Underscored by delicate and affecting camerawork, director Thomas Vinterberg’s spry script, co-written with regular collaborator Tobias Lindholm, uses this bold premise to explore the euphoria and pain of an unbridled life. Playing a once brilliant but now world-weary shell of a man, the ever surprising Mads Mikkelsen delivers a fierce and touching performance.
“Thomas Vinterberg’s absorbing dark comedy turns into a lively and fascinating referendum on booze, with Mads Mikkelsen’s fierce and unsettling performance vibrating at its center.”—IndieWire; “Thomas Vinterberg has made a truly wonderful movie about trying to come to grips with life, anchored by terrific performances from Mads Mikkelsen, Thomas Bo Larsen, Magnus Millang, and Lars Ranthe. It’s funny, and gutting, and great.”—Vox; “One of the director’s most absorbing works”—The New Yorker
After witnessing the death of his mother at the hands of invading Germans, 16-year-old Artūrs, together with his father, decides to enlist in the national Latvian Riflemen battalions of the Imperial Russian army, hoping for revenge and glory. Though he is underage, Artūrs goes on with his father and brother to fight in World War I, where the thrill of training is soon followed by reality, as the shells burst around them and their lives are constantly in jeopardy. Adapted from the book by Aleksandrs Grins, which was banned in the U.S.S.R., the story was based on Grins’ own war experiences in a Latvian battalion, and has been the biggest box office success in Latvia in the past 30 years. Blizzard of Souls pays stark witness to the horrors and brutality of the First World War, as seen through the eyes of an innocent 17-year-old farm-boy turned soldier.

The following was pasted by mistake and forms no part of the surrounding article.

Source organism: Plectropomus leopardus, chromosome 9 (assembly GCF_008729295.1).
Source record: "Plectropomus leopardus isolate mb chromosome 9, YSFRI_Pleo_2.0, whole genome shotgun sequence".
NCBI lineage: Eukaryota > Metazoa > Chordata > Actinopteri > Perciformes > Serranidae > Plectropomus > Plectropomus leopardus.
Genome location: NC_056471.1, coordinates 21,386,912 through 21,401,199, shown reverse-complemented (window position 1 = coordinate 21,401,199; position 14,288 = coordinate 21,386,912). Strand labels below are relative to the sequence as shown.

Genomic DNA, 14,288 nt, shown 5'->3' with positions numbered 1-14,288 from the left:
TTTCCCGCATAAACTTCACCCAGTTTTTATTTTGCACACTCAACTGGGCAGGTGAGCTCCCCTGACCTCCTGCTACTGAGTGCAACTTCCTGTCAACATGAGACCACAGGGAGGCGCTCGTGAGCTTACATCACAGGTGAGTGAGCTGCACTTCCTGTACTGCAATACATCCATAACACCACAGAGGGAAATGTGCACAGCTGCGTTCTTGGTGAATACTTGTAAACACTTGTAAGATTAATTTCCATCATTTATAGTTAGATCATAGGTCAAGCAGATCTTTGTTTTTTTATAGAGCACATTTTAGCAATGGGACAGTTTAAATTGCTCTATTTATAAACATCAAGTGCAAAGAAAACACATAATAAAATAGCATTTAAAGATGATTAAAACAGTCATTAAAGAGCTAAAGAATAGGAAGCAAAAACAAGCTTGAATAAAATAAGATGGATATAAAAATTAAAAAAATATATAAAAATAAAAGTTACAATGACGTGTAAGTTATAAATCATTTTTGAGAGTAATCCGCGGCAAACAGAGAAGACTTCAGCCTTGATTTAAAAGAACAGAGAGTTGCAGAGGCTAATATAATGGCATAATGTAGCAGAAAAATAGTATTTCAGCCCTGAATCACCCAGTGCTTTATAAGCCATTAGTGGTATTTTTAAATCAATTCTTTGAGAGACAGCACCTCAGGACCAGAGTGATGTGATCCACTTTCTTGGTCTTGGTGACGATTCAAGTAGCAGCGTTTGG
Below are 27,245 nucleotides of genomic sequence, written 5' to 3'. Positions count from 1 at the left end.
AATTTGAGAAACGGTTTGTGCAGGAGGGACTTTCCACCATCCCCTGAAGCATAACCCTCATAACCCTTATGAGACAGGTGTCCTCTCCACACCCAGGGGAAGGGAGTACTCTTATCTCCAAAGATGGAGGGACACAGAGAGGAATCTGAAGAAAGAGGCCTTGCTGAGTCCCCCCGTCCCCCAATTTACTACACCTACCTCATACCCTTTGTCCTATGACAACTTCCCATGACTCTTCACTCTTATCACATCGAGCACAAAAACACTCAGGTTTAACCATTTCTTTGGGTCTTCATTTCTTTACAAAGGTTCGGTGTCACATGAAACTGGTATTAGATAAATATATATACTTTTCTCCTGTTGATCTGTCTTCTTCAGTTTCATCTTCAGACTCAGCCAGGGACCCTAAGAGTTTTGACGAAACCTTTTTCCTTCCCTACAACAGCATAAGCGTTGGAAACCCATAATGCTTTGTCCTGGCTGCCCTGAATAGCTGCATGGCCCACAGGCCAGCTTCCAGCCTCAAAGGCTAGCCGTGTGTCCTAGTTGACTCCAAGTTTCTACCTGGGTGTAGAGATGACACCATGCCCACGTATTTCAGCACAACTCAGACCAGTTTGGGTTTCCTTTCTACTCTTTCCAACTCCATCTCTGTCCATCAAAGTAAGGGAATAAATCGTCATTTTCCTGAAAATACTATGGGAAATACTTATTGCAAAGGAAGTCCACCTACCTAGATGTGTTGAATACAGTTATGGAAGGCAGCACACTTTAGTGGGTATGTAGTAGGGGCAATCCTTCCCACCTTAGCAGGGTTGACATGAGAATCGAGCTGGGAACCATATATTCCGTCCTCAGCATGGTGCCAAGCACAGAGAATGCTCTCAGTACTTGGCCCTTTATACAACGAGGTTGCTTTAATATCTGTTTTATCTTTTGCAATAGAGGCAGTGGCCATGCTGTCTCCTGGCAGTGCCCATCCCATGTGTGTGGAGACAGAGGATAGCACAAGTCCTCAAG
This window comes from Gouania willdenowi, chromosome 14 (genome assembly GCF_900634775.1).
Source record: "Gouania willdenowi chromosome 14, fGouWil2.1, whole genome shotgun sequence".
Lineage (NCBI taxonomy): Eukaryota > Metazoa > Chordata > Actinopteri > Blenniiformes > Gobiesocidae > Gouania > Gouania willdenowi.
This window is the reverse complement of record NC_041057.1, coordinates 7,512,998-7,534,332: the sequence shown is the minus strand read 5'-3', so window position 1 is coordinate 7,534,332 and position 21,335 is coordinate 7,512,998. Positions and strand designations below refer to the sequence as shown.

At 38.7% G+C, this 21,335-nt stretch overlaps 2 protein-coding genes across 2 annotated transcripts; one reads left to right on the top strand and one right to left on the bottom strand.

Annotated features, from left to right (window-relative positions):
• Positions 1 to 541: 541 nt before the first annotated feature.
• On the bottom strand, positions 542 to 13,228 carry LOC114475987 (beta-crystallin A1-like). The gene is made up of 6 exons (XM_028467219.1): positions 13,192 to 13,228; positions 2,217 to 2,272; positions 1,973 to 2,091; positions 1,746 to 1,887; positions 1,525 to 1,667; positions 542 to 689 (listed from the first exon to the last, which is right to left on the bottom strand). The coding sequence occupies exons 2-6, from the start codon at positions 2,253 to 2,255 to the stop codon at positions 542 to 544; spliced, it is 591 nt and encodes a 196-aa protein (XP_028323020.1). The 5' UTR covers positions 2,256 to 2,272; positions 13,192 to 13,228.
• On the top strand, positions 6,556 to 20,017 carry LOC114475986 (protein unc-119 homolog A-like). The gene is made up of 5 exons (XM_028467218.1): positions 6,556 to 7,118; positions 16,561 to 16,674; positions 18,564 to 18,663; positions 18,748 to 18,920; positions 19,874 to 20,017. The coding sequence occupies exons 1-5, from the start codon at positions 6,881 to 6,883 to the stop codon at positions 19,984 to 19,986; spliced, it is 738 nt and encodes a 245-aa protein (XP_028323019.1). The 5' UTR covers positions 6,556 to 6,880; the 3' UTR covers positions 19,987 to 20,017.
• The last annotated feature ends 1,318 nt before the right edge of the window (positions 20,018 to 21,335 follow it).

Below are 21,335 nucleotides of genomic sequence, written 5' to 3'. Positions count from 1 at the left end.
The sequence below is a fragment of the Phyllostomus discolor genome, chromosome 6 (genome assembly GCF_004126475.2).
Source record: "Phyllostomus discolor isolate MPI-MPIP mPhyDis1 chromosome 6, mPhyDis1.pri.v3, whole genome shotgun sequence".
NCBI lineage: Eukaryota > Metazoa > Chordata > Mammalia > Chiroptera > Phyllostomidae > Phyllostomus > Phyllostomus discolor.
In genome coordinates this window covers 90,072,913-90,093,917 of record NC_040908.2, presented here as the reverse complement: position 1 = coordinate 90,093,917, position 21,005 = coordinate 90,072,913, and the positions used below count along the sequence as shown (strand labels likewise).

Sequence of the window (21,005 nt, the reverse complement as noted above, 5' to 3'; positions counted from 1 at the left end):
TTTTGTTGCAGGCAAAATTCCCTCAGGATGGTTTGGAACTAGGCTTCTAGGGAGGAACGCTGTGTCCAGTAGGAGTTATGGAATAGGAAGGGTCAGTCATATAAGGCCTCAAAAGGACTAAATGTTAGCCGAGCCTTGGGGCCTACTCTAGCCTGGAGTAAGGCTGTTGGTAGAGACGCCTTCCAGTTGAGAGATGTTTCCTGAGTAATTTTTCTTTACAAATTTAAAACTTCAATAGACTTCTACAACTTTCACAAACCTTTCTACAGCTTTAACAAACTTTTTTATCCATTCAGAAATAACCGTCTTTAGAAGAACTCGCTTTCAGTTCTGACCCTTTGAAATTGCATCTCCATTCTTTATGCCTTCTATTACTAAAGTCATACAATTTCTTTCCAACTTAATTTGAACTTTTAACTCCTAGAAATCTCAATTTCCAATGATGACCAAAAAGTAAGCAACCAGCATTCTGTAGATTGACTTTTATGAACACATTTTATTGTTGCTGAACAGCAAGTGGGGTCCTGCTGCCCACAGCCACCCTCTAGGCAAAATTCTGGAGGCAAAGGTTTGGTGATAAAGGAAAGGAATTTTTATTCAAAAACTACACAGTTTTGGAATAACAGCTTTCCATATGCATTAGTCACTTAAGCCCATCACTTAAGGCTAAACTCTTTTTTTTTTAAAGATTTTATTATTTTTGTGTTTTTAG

“Atmospheric cinematography…A more realistic 1917″—The Hollywood Reporter
A Nordic western set in the untamed Lapland tundra, The Last Ones follows young miner Rupi, who hopes to scrape together enough money escape the suffocating dust of his village. But when work comes to a halt after Rupi’s reindeer herder father refuses to sell his land — and when the manipulative mine owner sets aims on the wife of Rupi’s friend, whom Rupi is also secretly in love with — life in the mining village becomes more dangerous day by day, forcing him to examine where and to whom he belongs. Is it the tundra of his forefathers, or the cold terrain of personal gain? With Veiko Õunpuu’s characteristic crispness, The Last Ones explores the messiness of human nature and fate.
“Vividly conveys a sense of place and of a faltering way of life…a naturalistic account of the hard-partying, hard-working mining community”—ScreenDaily
My Dear Corpses/Mu kallid laibad (Estonia, 2020; dir. German Golub). 34 min. In Estonian and Russian with English subtitles.
Screening with The Last Ones
Unexpectedly evicted from his house, Erki faces a rather difficult task to take care of his lonely mother: becoming a corpse carrier. But the situation is about to get a whole lot worse, as Erki meets a new colleague who sees the job as just another day in the field. Made by Baltic Film, Media, Arts and Communication School students, My Dear Corpses was a gold medal winner at the Student Academy Awards.